CSX says the chemicals that were spilled there have never left its property. But there’s been little testing from the state or the company to check that. CSX did not respond to specific questions about how the company knows that toxic chemicals haven’t leached off-site.
Residents and environmental experts question whether that is true.
A community group called Silent Disaster, led by former Waycross resident Joan Tibor, has been tracking the cases of childhood cancer in the town. For 3 years, the group has prodded authorities to investigate whether the town has a cancer cluster.
She alerted state Rep. Jason Spencer, a Republican from Woodbine, who is also a physician assistant. He says the news of the children’s cancers got his attention. He also started pushing the Georgia Department of Public Health to do more to help the town.
The department repeatedly denied interview requests for this story. All information in the story is from public documents that are online or received through open records requests from WebMD and Georgia Health News.
Last December, the federal Agency for Toxic Substances and Disease Registry (ATSDR), a division of the CDC, agreed to help. They are overseeing state health officials as they try to determine if the chemicals spilled under CSX threaten the health of the community. Their report on CSX is finished, and according to an update sent to Spencer, is expected to be posted for public comment by the end of the year.
ATSDR has also agreed to supervise state efforts to look into possible health risks for a second contaminated site: The old Consumers Gas and Coke Company. Between 1916 and 1953, the plant, which is now owned by the Atlanta Gas Light Company, turned coal into gas to heat and light area homes. The process created toxic coal tar, spiked with chemicals like arsenic and polycyclic aromatic hydrocarbons (PAHs), both linked to cancer. In the early days of the company, this sticky coal tar was dumped into a canal that runs through downtown neighborhoods and a public park. Atlanta Gas Light eventually removed more than 128,000 tons of contaminated soil from the canal and continues to monitor the site, but the cleanup wasn’t started until the late 1990s, more than four decades after the plant shut down.
The two companies aren’t the town’s only worry.
Waycross has two other active state Superfund sites — polluted sites in need of cleanup — and four other area businesses have recently been cited for violations of federal environmental laws. The EPA determined that another old state Superfund site, Seven Out Tank, a facility that took in hazardous wastes but failed to properly treat or dispose of it, had toxic chemicals at levels that increase health risks. But follow-up reports from the EPA and the Georgia Department of Public Health said that people probably weren’t being exposed to them in ways that would harm them. Some residents worry that all the dumping, spills, and releases over the years have poisoned their town.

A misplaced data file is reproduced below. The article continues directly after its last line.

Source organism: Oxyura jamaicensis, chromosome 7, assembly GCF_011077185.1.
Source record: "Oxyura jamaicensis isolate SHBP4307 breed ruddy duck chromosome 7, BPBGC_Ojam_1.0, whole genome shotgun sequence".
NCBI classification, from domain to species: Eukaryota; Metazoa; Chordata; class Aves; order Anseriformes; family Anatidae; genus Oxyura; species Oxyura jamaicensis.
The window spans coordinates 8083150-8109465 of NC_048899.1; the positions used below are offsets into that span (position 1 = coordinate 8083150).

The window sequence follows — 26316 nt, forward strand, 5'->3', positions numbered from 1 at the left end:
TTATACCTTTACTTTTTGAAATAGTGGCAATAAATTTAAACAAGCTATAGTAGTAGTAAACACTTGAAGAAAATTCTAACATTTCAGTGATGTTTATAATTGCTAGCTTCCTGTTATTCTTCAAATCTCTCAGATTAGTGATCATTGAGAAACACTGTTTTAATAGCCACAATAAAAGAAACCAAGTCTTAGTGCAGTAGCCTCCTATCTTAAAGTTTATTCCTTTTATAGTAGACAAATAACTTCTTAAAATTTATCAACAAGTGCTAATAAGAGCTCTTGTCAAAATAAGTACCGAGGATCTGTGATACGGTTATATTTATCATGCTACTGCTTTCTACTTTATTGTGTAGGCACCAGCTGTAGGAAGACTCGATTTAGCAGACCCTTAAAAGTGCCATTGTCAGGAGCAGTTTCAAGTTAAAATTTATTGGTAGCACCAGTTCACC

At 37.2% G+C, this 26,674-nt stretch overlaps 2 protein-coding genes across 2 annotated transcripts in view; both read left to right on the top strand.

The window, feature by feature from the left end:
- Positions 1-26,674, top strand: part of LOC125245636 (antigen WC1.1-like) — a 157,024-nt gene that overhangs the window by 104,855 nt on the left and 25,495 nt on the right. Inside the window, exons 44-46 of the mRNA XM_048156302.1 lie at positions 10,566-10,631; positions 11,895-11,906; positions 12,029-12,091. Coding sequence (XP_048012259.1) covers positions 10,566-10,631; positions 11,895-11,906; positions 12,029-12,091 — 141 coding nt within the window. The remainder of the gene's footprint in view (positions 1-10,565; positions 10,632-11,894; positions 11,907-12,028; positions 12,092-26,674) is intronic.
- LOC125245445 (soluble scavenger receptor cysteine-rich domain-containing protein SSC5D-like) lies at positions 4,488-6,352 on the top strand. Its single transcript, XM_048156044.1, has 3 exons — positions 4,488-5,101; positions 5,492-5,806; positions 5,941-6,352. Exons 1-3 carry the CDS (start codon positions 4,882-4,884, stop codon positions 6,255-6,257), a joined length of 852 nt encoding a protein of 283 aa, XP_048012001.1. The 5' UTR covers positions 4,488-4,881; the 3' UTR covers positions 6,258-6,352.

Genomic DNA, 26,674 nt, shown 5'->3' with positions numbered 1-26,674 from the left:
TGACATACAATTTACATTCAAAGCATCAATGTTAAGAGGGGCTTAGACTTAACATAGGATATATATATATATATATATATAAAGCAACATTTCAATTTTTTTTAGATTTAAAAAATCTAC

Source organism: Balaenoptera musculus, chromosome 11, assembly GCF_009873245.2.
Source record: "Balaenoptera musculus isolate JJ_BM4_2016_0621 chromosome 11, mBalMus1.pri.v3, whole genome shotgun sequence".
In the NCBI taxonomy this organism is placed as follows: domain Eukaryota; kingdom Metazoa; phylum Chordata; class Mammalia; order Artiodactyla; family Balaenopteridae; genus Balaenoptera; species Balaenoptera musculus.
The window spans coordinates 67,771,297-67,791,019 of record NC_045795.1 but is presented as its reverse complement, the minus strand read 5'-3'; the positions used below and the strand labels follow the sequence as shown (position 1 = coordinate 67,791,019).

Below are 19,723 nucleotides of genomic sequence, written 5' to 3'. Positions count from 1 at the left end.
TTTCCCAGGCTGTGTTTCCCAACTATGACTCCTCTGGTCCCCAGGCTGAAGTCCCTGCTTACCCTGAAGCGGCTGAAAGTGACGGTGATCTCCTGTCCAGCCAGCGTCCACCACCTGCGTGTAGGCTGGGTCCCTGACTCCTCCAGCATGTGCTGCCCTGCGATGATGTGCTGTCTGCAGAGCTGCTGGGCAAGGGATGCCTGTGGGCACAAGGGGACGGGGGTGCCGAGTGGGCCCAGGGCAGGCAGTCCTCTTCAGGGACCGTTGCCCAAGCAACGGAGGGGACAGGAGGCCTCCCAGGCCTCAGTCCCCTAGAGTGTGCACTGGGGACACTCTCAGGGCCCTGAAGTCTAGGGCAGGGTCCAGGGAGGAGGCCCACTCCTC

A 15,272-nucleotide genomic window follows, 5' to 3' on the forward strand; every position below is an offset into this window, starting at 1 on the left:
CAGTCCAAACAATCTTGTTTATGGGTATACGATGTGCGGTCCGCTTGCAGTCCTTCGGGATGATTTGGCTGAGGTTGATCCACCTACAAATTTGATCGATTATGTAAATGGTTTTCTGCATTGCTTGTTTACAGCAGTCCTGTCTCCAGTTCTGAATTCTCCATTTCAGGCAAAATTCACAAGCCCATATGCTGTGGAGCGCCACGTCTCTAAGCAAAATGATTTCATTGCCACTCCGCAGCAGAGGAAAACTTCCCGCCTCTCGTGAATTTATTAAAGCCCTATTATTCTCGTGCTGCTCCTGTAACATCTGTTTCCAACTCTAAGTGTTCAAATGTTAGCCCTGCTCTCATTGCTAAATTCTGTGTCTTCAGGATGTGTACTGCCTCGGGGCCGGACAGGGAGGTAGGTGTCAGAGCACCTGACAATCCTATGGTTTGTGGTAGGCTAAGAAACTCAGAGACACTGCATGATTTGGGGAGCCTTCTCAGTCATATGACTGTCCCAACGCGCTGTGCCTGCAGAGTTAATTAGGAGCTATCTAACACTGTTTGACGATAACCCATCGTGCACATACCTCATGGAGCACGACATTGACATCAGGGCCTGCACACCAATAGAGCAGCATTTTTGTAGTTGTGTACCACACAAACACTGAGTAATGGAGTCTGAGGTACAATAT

When they were interviewed for this story, Haylee Metts, her husband, Ray, and their two young children lived in a trailer about 20 minutes southwest of downtown in the small community of Manor.
Standing at the end of her driveway, she points down the street. “Starting at my house, there are six houses. Every house, starting with my house, has some form of cancer,” she says.
In her house, cancer hit her 6-year-old daughter, Raylee. She was diagnosed with Ewing’s sarcoma, an aggressive bone cancer that spread to her rib, spine, pelvis, shoulder and hip before doctors figured out what was causing her symptoms.
Raylee spent a year in intensive chemotherapy at Wolfson Children’s Hospital in Jacksonville, FL, where many kids in southeast Georgia are treated.
Haylee Metts said she had never wondered about chemicals in the area until she started talking to the nurses at the hospital.
“The nurses one time — and they said they were joking — said, ‘What’s in your water there? We have so many cases from your area that come in here, it’s unreal,’ ” Metts said.
“It sends red flags to me,” she said, “Why? What’s causing it?”
After Raylee was diagnosed, her family stopped drinking their well water. They’ve since moved to get away from a small farm next door that regularly sprays pesticides on its crops. Haylee says they felt they had to relocate to protect their son, Kreek, who is a toddler.
Desperate parents seek answers
Lexi Crawford’s mother has pin-sharp memories of the horrors of the last year’s fight against rhabdomyosarcoma, a cancer that springs from the soft tissues of the body. Doctors believe Lexi’s cancer started in the muscles of her upper thigh and quickly spread.
By the time she was finally diagnosed, her medical records show how completely the disease had engulfed her body.
The cancer was in at least six different places; it had taken over 95% of her bone marrow. Her lungs had so many half-inch spots of cancer that doctors wrote they were “too numerous to count.”